What's Going On? Linda Perry Talks Reality TV vs. Reality

Linda Perry — the superproducer and 4 Non Blondes founder who's worked with Pink, Gwen Stefani, Christina Aguilera, the Dixie Chicks, and many other massive artists — is about to launch her own reality series on VH1, Make or Break: The Linda Perry Project. But she wants to make it clear that her show is totally different from American Idol and The Voice. In fact, in the cold open of the series' premiere episode, she snarkily remarks that the actual music business has nothing to do with "spinning chairs."

"I'm not trying to diss anyone, but [those shows are] not about music," Linda says, talking frankly with Yahoo Music in the practice room of her own gorgeous Kung Fu Studios, where much of The Linda Perry Project was filmed. "And these kids have to understand that that's not the 'reality' of where music comes from. American Idol is a machine. It's a machine that's making a lot of money, that's selling a lot of product. It's American Marketing.

"As for The Voice, every time the chair spins, I'm sure they hear 'cha-ching.' Because that's not about music at all, either. Really, when you watch The Voice, who's on The Voice? Who's winning? Where are those albums? I know Maroon 5 has an album out. I know Shakira put out an album. We know about those albums. So is it really about the voice of those teenagers showing up [to audition], or is it about the voice of the judges?"

Linda's show instead focuses on the artistic process, inviting a handful of experienced but under-the-radar musicians (handpicked through personal introductions, not via a casting call) to Kung Fu Gardens to hone their craft and learn from Linda's decades of experience. While the ultimate objective of the show is for Linda to sign at least one of the acts to her recently re-launched Custard Records (the label that started James Blunt's enormous career), there's no weekly elimination process or fan voting. And no spinning chairs, of course.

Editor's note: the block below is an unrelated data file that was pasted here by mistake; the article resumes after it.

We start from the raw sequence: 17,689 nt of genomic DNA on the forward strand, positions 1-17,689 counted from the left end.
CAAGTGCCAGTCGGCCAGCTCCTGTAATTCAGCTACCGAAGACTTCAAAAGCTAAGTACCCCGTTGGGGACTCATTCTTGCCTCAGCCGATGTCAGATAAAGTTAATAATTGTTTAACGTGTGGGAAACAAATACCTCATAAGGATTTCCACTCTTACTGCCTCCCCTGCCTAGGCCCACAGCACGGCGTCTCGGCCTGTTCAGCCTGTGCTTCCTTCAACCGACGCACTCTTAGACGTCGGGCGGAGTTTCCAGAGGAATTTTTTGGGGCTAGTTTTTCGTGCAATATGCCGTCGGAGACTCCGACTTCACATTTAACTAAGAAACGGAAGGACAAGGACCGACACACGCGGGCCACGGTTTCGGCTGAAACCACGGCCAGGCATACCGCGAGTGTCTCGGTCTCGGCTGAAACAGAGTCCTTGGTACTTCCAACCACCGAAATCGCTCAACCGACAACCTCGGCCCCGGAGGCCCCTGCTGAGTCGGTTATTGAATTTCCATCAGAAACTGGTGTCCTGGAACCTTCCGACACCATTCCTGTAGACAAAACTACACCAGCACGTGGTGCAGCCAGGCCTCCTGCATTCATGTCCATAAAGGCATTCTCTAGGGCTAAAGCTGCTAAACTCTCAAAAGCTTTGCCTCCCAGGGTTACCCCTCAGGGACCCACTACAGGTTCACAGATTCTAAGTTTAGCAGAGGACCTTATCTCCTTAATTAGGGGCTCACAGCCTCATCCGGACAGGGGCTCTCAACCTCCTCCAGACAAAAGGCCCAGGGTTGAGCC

"There's no winner and no loser. Everyone came out of it a winner, because they all came out with something that they didn't have before," Linda says.

Linda thinks her show will clear up some fallacies about the music business, misconceptions she says are perpetuated by shows like Idol and by Internet culture. "I think right now, the generation of kids growing up with something like American Idol don't know about the business… They think all these people create you, like magic dust fairies overnight — poof, you're a star now! Or like, if you put out a YouTube video, you're going to be a sensation overnight: 'Why aren't I famous yet? How many hits do I have?'"

Linda hopes to prove that good old-fashioned rehearsing, songwriting, gigging, and dues-paying still matter in the long run. "Is it wrong to want to ask more of my artists? Shouldn't we be doing that?" she asks rhetorically. "Haven't we lowered the bar a little bit? Now we're at this place that's breaking my heart. I'm hearing these [current hit] songs, and they're OK, they're good songs. But if you put them up against a great, fantastic song, you easily hear the difference. Is it wrong to ask for more?"

Considering her disdain for typical TV talent competitions, it's unlikely that Linda would ever want to be an Idol or Voice judge — but truth is, she'd probably be great at it. Would she ever consider such a job offer?

"Listen, the only way that would ever happen is if they let me take over the show. And if they let me take over, I could give them a show that they couldn't believe," she assures. "It would be massive. It would be huge. It would be bigger than what they are doing now. Because it would be real, and it would be honest. And everybody would stay tuned."

Until then, music fans can tune in to Make or Break: The Linda Perry Project, debuting on VH1 July 16.

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